Solenn Heussaff has always been an honest and steady voice of reason when it comes to money matters and working on one’s passion. She has previously revealed that she and husband Nico are financially independent from each other, noting that they only have a shared a bank account for bills and utilities. She’s also a self-confessed kuripot, which she shares in an interview with Female Network during Cosmopolitan Philippines’ first Women of Influence Awards, during which she was hailed “The Visionary.”
“Actually my husband always tells me, ‘Learn to enjoy a little! Stop saving on these little things!’ Because I like to live like I have no money in the bank,” she says. “So, when I’m not working, I like to stay home, I like doing a lot of handmade things. I’m not the type who will splurge in dresses, or a glam team, or shoes or whatever.”
She’s also into trying out different ventures. After leaving the restaurant industry behind—“I decided to take myself out… since I’m not hands on there”—she focused more on earning from her art.
“My first venture with art, I did it for fun. It was not like a paid deal, no royalty or anything. It was a painting on wine tubes. I designed these wine tubes. That was my first experiment.” Later on, Solenn also started designing jackets with her sister and with designer Mia Arcenas.
“We want to represent Filipino culture in jean jackets since we saw that it’s one of the easiest cover-ups we can use whether in a cold country or in a hot country,” she says. “We got vintage jean jackets from Japan, then we started embroidering them. Hand-embroidered in Cebu by older ladies so that also helps give jobs.
“It’s medyo expensive because it is hand-embroidered, handstitched. And we represent Filipino pride so we have a lot of jackets with ‘Kababayan,’ you’ll see the carabao or the Filipino cock as main animals of strength. And actually, Miss Universe wore one of them with the jeepney and the flowers.”
She also works with carpet purveyor Marco Soliven of Studio Soliven, and as with many of her works, it serves a higher purpose. “Basically, I was just brainstorming with him and then he asked me if I wanted to collab on a carpet, so I said ‘Okay, let’s try!’ And now I’m learning all the technical terms about the looping and the stitching and everything, and I’m getting more and more into it. I know the materials available out there, so I really got into that which I’m still continuing with him.” With Studio Soliven, she does made-to-order pieces with only three colorways as well as one-of-a-kind commissions, but another, higher-end service that she offers with Studio Soliven aims to continually assist the Kalipay Negrense Foundation in Bacolod, a non-profit children’s foundation her last exhibit also supported.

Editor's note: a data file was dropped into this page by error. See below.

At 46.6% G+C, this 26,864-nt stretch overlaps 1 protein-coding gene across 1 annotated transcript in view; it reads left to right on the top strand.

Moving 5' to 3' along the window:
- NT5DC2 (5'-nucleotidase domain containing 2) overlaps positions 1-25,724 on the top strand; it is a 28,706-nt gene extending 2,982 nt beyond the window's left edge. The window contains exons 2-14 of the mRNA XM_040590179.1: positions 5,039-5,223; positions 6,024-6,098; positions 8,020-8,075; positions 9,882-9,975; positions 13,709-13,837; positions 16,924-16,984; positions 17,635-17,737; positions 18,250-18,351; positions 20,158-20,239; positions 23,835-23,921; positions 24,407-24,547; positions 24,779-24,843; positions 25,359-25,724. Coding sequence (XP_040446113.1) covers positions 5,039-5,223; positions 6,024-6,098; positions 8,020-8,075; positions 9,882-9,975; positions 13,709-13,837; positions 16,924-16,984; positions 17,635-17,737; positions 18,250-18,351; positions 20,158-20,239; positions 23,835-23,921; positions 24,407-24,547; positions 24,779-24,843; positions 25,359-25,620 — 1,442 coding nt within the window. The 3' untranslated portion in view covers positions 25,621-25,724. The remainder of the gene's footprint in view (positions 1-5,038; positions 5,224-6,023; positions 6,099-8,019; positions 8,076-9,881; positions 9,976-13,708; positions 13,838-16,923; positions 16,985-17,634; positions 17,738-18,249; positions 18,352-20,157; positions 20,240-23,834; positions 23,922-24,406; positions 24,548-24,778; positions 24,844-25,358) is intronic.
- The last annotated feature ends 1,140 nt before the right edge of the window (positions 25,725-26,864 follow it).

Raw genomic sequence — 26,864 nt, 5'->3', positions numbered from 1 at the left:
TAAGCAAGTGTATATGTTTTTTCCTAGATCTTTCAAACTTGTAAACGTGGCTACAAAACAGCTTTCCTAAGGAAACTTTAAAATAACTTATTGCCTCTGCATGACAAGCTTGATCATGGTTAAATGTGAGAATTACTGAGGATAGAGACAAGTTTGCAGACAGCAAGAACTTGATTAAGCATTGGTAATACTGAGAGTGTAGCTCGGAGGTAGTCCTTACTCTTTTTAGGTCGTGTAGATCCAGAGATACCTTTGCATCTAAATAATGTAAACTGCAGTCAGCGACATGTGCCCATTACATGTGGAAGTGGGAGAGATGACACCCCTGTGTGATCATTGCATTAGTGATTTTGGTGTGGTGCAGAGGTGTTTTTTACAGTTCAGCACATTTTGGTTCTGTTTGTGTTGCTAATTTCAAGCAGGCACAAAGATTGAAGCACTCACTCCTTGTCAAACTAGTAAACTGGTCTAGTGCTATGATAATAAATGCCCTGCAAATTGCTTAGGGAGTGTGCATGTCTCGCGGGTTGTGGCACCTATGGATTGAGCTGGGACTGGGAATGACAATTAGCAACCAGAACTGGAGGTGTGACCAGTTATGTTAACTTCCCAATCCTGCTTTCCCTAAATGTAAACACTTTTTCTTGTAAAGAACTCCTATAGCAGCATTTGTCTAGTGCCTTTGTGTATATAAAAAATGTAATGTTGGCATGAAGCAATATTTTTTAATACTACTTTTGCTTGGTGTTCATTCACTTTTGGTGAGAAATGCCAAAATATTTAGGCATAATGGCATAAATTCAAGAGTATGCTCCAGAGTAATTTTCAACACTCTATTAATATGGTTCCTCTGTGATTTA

“Basically if you’re a client with kids, and you want to have a carpet made by your kids, I do a one-on-one session with the child. I help them come up with it, but I let them paint it. And then when it’s done, I recreate it with Photoshop… but still with the touch of the kids, so that the parents have a carpet by the child and me in a collab. Very unique, and a percentage of that also goes to Kalipay Foundation.”
For Solenn, every venture is a lesson, and this philosophy holds true even when it came to losses. “When you venture into a business, you have to accept that there is failure, there is success, and for me, since I was trying for the first time, I didn’t really research much about it. I didn’t really didn’t get pissed or annoyed because I knew the risk of entering the business. And now, I can look back and I’ve learned things about what not to do or what to do. For me there’s no bad experience there.” And while she considers herself lucky that she can pursue her art at her pleasure, she admits that there also are difficult days, moments when ideas can't seem to properly translate on canvas, as well as times when she has to deal with people who think the creative process is easy.
“It’s funny because some people think, ‘Oh, you draw for a living? Oh my gosh that’s so easy,’ It’s like every other job, it’s very difficult. For me, as long as your passion is there, no matter how hard the journey will be, you’ll be able to succeed in time. Because I’d rather something take time that I’m passionate about, than something happening fast that I’m not excited about…
“My last exhibit, I sold out, and then someone was like, ‘E ‘yon naman pala, why are you waiting for projects to come when you can just become an artist.’ Sabi ko, ‘It’s not that easy. It takes time for me to think of what I’m going to paint. It takes time for me to do it.’
"Don’t listen to what other voices have to say about your job or your passion or your work. Just know your path."
For all her investments, however, Solenn considers one to be the most important: “Invest in yourself,” she says. “If it’s any monetary investment, like any future businesses, there’s always a risk. Unless you put it in a bank at three percent per year or something, there’s no safe investment.”
Traveling will always be a valuable for her, as she treats the experiences it provides as learnings as well as sources of new ideas. “I love traveling, because I learn a lot when I travel. So if I need to spend, I will spend on traveling, getting to know people… that’s when I get inspired.
“If you think you can improve in certain areas, I think it’s always a good investment to be able to study or pursue your passion further… You need to learn to keep learning. Never think you know everything, because the world keeps evolving and you need to evolve as well."